- Stavropoleos Monastery is a charming little monastery, built three centuries ago. It has an interesting artwork inside and a beautiful and peaceful courtyard.
- Right next to the Monastery, you can find Caru ’cu Bere, a symbol of the Old Town. This is a place that keeps the interwar atmosphere in every detail, from furniture and chandeliers to music.
5. Victory Street
If we are talking about a self-guided walking tour in Bucharest, then the first paved street in Romania is a must. At the end of the 1600s, the whole street was paved with wood, so it was called “a bridge”. More precisely, the name was the Mogosoaia Bridge, because it was build to connect Constantin Brancoveanu’s estate with his palace from Mogosoaia. The street received the “Victory Street” name 150 years ago, when the Romanian army made its victorious entry into the city, after they won the War of Independence.
Since then, the Victory Street has been a vibrant, bohemian place. Famous hotels, shops and restaurants have become the main attraction of the Romanian elites.
- The CEC Palace, one of the most beautiful buildings in Bucharest, welcomes you as soon as you leave the Old Town. Built in the late 1800s, under the close supervision of King Carol I and Queen Elizabeth, the palace has remained unchanged over time.
- The Palace of the National Military Circle is one of the buildings that made Bucharest be know as “Little Paris”. It was built at the initiative of the officers from the Bucharest Garrison. Now, it brings the elegance of the last century to the present days. Just across the street we can find Casa Capsa, an iconic restaurant from the beginning of the 20th century. It is known that the entire political life of Romania was decided at its tables.
- The Macca - Villacrosse passage was built at the end of the 18th century. The purpose of this hidden gem was to connect the National Bank with the Victory Street, the most famous commercial area at that time. With a cozy and warm vibe, due to the yellow glass that covers it, the passage is known today for the oriental cafes. Here you can enjoy spending time with your friends, while smoking hookah. During the pandemic all the cafes are closed, so the place is now emptier than ever.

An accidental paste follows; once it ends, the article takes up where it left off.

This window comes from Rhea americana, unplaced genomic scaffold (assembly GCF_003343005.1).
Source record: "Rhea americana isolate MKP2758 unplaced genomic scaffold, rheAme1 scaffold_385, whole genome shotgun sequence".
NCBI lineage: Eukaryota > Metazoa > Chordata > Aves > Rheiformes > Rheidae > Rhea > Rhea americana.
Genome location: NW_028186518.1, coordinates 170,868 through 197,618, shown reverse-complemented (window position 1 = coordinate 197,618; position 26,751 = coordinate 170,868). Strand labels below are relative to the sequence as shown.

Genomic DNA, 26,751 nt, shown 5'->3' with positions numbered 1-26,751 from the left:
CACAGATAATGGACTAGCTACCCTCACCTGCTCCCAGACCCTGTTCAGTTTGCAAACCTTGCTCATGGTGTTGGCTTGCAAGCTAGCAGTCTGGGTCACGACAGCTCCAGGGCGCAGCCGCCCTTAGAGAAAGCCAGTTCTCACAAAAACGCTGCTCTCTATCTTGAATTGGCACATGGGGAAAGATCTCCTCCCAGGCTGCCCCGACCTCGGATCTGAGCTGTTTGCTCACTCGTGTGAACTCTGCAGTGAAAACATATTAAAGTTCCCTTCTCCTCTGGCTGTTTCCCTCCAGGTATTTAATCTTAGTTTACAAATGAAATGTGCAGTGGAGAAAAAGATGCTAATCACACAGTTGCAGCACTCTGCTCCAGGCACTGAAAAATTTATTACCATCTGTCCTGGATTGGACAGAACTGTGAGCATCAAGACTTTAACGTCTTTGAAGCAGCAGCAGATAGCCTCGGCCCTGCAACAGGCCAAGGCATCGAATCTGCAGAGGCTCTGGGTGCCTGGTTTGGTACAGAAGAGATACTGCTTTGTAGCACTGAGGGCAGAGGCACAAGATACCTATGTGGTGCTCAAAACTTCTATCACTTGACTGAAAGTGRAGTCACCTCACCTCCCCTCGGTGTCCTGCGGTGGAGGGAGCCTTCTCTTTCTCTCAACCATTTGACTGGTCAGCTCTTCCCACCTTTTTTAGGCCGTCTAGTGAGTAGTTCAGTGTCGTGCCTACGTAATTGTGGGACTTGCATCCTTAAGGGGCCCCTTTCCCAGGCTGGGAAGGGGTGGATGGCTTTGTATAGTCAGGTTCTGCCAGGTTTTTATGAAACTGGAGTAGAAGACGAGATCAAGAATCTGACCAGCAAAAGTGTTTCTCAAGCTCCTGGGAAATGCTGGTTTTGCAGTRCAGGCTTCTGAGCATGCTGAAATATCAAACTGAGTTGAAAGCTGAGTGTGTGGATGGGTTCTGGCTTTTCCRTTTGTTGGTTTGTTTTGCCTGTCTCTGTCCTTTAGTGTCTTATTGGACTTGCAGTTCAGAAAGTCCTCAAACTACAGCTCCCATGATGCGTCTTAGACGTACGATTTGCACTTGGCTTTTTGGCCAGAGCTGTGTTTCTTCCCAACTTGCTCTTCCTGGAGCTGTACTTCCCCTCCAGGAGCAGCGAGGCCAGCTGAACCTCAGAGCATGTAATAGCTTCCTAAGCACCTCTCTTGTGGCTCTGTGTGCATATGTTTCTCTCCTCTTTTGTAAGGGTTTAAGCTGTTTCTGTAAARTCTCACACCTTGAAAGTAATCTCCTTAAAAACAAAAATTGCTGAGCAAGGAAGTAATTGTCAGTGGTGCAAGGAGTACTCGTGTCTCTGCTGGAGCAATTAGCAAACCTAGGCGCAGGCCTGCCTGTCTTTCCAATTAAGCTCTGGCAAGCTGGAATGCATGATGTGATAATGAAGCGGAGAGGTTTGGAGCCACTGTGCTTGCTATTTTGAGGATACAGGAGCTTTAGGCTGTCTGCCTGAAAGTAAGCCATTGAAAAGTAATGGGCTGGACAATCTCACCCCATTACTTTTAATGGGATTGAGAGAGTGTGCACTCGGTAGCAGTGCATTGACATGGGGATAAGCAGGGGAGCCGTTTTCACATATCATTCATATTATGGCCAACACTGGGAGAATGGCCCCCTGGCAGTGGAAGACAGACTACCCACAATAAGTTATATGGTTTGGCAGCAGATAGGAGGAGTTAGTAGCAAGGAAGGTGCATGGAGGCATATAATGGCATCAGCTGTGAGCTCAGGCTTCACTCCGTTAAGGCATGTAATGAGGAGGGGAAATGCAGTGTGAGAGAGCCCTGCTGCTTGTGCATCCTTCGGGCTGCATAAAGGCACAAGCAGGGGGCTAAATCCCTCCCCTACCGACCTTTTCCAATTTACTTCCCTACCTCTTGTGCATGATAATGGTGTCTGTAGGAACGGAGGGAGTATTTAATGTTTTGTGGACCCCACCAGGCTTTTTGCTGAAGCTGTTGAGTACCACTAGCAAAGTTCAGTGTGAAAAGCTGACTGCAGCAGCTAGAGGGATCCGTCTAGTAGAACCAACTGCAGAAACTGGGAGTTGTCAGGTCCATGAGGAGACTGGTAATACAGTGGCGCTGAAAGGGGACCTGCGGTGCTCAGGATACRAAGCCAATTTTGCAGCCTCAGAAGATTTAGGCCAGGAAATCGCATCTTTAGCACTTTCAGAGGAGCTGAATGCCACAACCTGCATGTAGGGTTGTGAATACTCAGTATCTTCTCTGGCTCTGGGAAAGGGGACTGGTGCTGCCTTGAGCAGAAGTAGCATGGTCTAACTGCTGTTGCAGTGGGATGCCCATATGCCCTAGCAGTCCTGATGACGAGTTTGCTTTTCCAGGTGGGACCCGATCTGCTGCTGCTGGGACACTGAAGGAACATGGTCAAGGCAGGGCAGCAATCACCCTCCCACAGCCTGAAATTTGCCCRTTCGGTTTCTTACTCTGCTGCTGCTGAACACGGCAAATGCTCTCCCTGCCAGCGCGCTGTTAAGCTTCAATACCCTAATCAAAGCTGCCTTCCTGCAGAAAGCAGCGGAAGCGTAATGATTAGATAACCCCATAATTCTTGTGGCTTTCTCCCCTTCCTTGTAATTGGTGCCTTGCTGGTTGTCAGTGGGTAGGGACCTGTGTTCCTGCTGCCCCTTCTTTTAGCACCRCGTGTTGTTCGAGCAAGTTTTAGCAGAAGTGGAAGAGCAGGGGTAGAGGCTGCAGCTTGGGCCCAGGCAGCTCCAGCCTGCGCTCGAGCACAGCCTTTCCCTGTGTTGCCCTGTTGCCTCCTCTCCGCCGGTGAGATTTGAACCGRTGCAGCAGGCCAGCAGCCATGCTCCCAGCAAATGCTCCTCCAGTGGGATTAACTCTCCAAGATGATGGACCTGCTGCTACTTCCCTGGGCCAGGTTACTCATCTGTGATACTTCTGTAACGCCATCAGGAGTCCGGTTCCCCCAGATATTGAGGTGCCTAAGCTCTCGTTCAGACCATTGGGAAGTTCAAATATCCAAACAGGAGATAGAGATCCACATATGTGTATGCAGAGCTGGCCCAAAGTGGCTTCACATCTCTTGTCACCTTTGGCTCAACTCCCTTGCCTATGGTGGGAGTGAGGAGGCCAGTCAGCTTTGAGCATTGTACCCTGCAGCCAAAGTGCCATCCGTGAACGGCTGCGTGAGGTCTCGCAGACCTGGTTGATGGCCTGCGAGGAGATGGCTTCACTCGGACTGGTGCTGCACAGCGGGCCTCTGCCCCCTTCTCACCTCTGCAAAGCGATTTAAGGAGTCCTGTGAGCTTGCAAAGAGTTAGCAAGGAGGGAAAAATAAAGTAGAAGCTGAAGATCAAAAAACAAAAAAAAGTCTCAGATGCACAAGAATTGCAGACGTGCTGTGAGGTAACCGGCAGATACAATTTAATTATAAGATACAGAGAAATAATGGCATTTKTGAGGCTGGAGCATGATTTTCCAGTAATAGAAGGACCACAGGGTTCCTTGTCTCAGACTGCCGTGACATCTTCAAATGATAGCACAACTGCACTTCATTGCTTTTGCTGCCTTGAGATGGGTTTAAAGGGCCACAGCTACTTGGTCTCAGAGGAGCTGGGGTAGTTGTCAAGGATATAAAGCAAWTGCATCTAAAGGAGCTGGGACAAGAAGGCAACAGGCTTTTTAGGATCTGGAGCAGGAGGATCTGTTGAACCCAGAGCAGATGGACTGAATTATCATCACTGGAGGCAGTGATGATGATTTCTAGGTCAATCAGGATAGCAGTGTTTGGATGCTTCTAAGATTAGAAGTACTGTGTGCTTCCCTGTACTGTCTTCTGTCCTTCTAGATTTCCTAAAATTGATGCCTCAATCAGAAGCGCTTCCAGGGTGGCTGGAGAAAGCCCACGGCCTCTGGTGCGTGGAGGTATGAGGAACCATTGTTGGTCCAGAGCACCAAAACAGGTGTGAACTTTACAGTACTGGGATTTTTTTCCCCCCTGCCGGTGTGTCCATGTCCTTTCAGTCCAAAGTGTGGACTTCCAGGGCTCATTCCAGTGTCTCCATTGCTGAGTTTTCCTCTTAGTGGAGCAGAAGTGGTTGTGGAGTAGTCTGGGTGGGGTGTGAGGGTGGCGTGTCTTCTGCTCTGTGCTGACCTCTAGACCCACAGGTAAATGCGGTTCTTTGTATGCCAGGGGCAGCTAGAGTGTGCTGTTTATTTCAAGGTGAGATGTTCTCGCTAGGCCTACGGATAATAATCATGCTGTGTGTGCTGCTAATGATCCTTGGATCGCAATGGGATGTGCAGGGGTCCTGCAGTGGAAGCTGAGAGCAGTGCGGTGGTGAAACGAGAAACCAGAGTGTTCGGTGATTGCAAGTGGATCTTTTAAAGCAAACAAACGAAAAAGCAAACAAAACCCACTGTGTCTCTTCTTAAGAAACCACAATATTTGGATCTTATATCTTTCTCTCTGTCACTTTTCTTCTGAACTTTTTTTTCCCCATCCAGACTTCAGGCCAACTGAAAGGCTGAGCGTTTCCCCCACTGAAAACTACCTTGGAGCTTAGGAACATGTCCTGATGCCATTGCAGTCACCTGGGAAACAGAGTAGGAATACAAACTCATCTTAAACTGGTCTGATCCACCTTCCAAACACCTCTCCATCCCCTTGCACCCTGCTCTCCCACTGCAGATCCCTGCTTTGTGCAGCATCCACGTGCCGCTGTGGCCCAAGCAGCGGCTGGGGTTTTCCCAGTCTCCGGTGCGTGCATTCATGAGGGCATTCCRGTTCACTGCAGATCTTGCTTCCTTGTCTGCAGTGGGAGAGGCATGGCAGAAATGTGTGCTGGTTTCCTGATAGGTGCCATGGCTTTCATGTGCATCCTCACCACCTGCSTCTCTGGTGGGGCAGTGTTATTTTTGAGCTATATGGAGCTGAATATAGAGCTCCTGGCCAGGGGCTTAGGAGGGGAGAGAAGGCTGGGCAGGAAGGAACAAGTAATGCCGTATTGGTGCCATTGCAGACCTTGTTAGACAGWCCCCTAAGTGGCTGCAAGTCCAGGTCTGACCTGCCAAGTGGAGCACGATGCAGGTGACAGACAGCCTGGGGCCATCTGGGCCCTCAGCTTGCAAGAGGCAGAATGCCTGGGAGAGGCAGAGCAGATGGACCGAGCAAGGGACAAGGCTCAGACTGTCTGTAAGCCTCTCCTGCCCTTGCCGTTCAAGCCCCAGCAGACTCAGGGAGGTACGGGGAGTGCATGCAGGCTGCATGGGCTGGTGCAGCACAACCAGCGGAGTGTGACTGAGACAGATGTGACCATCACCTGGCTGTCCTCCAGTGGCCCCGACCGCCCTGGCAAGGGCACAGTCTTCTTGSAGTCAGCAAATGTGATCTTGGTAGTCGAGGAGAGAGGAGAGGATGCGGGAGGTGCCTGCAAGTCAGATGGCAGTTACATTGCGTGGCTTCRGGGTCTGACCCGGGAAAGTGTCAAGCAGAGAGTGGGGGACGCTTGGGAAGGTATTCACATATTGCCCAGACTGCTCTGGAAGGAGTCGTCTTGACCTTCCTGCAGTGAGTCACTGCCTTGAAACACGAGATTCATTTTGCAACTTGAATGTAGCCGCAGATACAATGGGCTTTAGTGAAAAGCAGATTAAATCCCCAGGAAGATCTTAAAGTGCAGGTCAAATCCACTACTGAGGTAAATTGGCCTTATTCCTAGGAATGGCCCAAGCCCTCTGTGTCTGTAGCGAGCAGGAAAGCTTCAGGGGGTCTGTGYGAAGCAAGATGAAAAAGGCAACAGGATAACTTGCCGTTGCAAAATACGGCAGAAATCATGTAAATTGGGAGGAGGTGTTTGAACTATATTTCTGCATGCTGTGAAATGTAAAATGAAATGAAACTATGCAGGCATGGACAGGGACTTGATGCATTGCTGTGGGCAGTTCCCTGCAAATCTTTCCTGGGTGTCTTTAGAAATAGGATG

- The Victory Passage is well known for the colorful umbrellas, which are hanging over the alley. The passage is one of the most Instagram-worthy place.
- The Revolution Square is a symbol of national history, known as the place where the Revolution from 1989 started. Dedicated to all those who died then, the monument from the square is still quite controversial.
- The Romanian Athenaeum is our last stop on Victory Street. A symbol of national culture, the Athenaeum stands out with a special architecture and an impressive interior design. Also, it hosts great concerts under its dome.
6. The street art from the city center
Just across the Magheru Boulevard, you can find the Carturesti Bookstore. Right behind this building, there is of the most beautiful garden cafe in Bucharest, Cafe Verona.
Due to the annual Street Delivery event, the Arthur Verona Street comes to life through new graffiti. So, it is an open invitation to visit it over and over.
At the end of the street, we crossed the Gradina Icoanei Park to reach Eremia Grigorescu Street. Few years ago a team of Romanian graffiti artists painted here one of the most beautiful murals I have ever seen.
There are so many attractions that we still need to see. However, we promised ourselves to continue the initiative of these tours and discover new streets, buildings and stories of Bucharest.
What is your favorite place with the best vibe in the city?